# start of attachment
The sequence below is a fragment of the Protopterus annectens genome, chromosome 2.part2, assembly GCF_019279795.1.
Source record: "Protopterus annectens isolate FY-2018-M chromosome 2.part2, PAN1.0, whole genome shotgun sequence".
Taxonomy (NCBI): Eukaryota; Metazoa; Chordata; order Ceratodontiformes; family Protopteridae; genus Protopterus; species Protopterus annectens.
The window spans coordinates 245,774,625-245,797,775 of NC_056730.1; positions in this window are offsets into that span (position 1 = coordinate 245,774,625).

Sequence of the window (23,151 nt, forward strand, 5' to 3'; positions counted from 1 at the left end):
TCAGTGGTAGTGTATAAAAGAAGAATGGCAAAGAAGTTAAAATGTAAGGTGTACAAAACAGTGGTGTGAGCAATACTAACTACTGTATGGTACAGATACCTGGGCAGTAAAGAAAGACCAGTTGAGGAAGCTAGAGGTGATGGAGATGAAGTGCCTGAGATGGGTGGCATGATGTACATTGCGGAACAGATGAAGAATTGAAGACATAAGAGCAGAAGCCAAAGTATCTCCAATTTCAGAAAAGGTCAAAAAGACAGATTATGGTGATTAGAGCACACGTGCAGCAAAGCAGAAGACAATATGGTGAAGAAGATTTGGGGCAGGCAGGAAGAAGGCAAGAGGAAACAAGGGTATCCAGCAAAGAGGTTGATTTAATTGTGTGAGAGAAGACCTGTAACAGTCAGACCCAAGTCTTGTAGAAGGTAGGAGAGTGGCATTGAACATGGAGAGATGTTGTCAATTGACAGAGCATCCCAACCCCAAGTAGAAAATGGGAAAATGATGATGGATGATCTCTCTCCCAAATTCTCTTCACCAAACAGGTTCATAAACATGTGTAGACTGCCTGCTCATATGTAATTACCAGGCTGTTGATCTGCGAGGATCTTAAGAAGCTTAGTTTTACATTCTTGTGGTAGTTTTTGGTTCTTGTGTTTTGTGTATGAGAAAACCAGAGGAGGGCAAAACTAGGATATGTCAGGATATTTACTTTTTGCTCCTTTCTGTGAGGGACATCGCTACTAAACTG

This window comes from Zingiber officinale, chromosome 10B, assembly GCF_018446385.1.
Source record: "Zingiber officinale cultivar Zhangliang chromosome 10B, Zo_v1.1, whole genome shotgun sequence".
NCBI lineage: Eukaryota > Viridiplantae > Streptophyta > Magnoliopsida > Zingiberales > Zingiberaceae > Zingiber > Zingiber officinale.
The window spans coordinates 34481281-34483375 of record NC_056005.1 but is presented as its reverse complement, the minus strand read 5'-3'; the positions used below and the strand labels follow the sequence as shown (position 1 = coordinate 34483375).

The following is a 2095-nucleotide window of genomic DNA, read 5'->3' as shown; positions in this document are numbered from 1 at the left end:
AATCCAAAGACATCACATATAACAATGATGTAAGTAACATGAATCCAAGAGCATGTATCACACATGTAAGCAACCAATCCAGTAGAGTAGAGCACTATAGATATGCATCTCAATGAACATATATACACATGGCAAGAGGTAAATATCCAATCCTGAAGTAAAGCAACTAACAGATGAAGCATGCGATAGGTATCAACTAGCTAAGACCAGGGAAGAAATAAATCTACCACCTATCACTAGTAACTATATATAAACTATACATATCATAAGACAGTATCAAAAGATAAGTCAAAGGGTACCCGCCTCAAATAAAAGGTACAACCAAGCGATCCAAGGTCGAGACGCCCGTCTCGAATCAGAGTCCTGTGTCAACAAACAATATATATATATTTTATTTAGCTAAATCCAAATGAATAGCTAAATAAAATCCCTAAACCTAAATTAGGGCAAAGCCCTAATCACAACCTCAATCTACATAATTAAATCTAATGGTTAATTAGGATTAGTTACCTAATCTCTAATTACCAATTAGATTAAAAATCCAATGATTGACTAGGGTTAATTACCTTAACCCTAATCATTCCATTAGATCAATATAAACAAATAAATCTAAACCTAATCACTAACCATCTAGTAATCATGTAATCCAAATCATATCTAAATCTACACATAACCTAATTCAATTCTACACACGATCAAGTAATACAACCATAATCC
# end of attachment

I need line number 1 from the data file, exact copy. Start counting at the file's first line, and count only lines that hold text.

The sequence below is a fragment of the Protopterus annectens genome, chromosome 2.part2, assembly GCF_019279795.1.